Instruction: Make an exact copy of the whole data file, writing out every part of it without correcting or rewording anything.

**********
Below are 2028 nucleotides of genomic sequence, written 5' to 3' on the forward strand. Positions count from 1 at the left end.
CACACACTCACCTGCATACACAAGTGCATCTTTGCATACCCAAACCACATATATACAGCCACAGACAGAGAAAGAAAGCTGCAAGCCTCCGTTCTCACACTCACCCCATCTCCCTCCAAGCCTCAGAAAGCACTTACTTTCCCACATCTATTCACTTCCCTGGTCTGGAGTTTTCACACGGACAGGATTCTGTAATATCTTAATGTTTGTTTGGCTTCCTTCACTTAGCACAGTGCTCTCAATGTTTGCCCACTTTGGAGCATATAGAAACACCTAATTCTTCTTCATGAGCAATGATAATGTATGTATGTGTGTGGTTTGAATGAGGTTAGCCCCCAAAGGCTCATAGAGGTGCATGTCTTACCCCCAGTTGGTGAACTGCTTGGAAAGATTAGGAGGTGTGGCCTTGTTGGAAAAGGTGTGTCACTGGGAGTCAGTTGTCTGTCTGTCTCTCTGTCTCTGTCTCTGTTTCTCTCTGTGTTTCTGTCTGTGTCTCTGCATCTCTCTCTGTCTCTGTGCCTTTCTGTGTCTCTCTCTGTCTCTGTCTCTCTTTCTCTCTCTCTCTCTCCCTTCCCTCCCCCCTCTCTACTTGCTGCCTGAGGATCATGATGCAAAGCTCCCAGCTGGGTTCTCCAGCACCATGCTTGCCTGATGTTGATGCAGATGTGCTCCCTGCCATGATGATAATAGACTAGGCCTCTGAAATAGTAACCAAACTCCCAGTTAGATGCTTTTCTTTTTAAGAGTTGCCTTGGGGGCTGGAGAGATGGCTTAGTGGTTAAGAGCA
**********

Below are 2028 nucleotides of genomic sequence, written 5' to 3' on the forward strand. Positions count from 1 at the left end.
CACACACTCACCTGCATACACAAGTGCATCTTTGCATACCCAAACCACATATATACAGCCACAGACAGAGAAAGAAAGCTGCAAGCCTCCGTTCTCACACTCACCCCATCTCCCTCCAAGCCTCAGAAAGCACTTACTTTCCCACATCTATTCACTTCCCTGGTCTGGAGTTTTCACACGGACAGGATTCTGTAATATCTTAATGTTTGTTTGGCTTCCTTCACTTAGCACAGTGCTCTCAATGTTTGCCCACTTTGGAGCATATAGAAACACCTAATTCTTCTTCATGAGCAATGATAATGTATGTATGTGTGTGGTTTGAATGAGGTTAGCCCCCAAAGGCTCATAGAGGTGCATGTCTTACCCCCAGTTGGTGAACTGCTTGGAAAGATTAGGAGGTGTGGCCTTGTTGGAAAAGGTGTGTCACTGGGAGTCAGTTGTCTGTCTGTCTCTCTGTCTCTGTCTCTGTTTCTCTCTGTGTTTCTGTCTGTGTCTCTGCATCTCTCTCTGTCTCTGTGCCTTTCTGTGTCTCTCTCTGTCTCTGTCTCTCTTTCTCTCTCTCTCTCTCCCTTCCCTCCCCCCTCTCTACTTGCTGCCTGAGGATCATGATGCAAAGCTCCCAGCTGGGTTCTCCAGCACCATGCTTGCCTGATGTTGATGCAGATGTGCTCCCTGCCATGATGATAATAGACTAGGCCTCTGAAATAGTAACCAAACTCCCAGTTAGATGCTTTTCTTTTTAAGAGTTGCCTTGGGGGCTGGAGAGATGGCTTAGTGGTTAAGAGCA